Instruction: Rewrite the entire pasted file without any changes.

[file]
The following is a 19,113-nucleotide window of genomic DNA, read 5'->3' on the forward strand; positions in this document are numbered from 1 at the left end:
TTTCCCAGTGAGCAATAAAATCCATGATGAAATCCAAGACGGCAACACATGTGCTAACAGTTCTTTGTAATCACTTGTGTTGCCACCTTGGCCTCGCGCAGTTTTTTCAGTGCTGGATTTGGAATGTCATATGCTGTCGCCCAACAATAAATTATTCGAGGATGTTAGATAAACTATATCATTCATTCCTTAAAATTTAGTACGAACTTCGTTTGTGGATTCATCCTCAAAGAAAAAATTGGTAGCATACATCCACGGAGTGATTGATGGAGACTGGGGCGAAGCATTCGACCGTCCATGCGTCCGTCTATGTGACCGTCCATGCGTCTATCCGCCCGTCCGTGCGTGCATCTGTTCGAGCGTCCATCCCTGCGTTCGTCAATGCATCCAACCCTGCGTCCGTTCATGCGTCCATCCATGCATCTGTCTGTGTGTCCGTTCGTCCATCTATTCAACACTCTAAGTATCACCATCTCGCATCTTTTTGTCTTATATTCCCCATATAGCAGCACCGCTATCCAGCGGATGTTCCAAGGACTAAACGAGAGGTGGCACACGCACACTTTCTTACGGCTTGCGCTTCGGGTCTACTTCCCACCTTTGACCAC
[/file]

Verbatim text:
The following is a 19,113-nucleotide window of genomic DNA, read 5'->3' on the forward strand; positions in this document are numbered from 1 at the left end:
TTTCCCAGTGAGCAATAAAATCCATGATGAAATCCAAGACGGCAACACATGTGCTAACAGTTCTTTGTAATCACTTGTGTTGCCACCTTGGCCTCGCGCAGTTTTTTCAGTGCTGGATTTGGAATGTCATATGCTGTCGCCCAACAATAAATTATTCGAGGATGTTAGATAAACTATATCATTCATTCCTTAAAATTTAGTACGAACTTCGTTTGTGGATTCATCCTCAAAGAAAAAATTGGTAGCATACATCCACGGAGTGATTGATGGAGACTGGGGCGAAGCATTCGACCGTCCATGCGTCCGTCTATGTGACCGTCCATGCGTCTATCCGCCCGTCCGTGCGTGCATCTGTTCGAGCGTCCATCCCTGCGTTCGTCAATGCATCCAACCCTGCGTCCGTTCATGCGTCCATCCATGCATCTGTCTGTGTGTCCGTTCGTCCATCTATTCAACACTCTAAGTATCACCATCTCGCATCTTTTTGTCTTATATTCCCCATATAGCAGCACCGCTATCCAGCGGATGTTCCAAGGACTAAACGAGAGGTGGCACACGCACACTTTCTTACGGCTTGCGCTTCGGGTCTACTTCCCACCTTTGACCAC